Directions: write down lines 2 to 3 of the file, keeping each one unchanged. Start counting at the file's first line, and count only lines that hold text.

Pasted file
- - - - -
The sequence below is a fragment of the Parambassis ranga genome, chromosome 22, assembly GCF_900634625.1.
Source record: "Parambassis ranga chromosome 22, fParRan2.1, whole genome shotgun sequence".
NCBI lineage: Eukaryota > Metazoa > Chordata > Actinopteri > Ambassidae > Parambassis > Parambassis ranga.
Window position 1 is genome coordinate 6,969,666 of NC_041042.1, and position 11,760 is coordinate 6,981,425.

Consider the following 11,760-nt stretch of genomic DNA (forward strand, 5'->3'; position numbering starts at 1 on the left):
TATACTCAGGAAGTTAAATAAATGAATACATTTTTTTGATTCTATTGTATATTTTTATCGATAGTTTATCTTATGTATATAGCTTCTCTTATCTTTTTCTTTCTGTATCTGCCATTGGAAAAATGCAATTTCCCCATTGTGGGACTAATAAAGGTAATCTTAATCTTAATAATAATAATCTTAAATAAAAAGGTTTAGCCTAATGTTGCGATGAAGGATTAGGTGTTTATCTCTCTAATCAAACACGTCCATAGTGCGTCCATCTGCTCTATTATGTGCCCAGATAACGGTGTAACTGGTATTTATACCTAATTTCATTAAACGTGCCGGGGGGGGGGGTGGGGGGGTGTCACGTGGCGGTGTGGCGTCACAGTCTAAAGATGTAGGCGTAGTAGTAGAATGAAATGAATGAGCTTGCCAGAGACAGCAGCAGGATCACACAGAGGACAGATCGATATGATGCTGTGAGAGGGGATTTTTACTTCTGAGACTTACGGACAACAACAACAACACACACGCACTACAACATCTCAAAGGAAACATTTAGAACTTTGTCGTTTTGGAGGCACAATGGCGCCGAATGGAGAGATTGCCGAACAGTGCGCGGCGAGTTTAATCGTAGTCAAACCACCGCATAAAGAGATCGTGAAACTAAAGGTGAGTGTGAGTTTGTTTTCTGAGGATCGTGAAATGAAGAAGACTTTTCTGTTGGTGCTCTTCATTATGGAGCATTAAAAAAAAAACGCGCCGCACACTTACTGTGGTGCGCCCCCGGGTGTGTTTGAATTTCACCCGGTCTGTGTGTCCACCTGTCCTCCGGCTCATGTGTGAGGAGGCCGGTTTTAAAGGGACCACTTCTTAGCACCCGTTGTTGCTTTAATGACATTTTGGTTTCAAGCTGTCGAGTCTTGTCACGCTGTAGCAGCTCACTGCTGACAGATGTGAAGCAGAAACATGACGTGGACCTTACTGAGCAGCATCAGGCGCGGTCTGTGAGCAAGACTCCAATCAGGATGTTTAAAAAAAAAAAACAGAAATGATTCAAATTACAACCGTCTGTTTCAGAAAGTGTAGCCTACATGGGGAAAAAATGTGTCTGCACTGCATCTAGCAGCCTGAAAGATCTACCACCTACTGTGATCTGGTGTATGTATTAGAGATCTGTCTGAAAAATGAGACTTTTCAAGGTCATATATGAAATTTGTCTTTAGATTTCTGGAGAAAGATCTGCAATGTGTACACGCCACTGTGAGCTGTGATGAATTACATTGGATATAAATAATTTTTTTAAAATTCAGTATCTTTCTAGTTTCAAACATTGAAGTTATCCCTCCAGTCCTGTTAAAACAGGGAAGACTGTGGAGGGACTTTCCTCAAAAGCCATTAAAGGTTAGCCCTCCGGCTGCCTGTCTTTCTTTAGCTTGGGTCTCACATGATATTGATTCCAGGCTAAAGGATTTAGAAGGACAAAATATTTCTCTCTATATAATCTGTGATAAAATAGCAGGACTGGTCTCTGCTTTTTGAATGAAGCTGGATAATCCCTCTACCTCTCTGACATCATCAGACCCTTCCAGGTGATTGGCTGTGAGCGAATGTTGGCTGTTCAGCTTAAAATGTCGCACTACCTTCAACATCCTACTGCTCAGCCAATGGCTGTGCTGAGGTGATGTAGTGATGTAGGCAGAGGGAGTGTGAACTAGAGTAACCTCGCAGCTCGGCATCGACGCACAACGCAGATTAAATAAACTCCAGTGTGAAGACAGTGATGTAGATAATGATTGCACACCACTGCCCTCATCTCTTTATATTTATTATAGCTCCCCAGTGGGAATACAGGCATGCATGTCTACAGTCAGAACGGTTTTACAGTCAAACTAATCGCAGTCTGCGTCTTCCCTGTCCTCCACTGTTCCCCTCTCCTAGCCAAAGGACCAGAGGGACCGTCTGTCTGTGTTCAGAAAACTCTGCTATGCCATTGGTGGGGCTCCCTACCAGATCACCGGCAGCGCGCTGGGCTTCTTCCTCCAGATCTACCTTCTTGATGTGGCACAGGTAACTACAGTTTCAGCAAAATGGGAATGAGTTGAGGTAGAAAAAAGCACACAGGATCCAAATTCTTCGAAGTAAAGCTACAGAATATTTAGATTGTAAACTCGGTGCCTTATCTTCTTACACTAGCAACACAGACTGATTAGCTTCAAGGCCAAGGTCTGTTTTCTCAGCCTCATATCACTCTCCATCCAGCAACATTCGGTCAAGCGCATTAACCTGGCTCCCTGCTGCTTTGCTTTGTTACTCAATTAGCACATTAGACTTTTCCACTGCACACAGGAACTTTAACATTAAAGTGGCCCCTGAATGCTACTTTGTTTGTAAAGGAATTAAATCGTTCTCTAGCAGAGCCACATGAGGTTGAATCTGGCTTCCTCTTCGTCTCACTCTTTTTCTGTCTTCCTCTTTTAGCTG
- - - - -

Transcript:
Source record: "Parambassis ranga chromosome 22, fParRan2.1, whole genome shotgun sequence".
NCBI lineage: Eukaryota > Metazoa > Chordata > Actinopteri > Ambassidae > Parambassis > Parambassis ranga.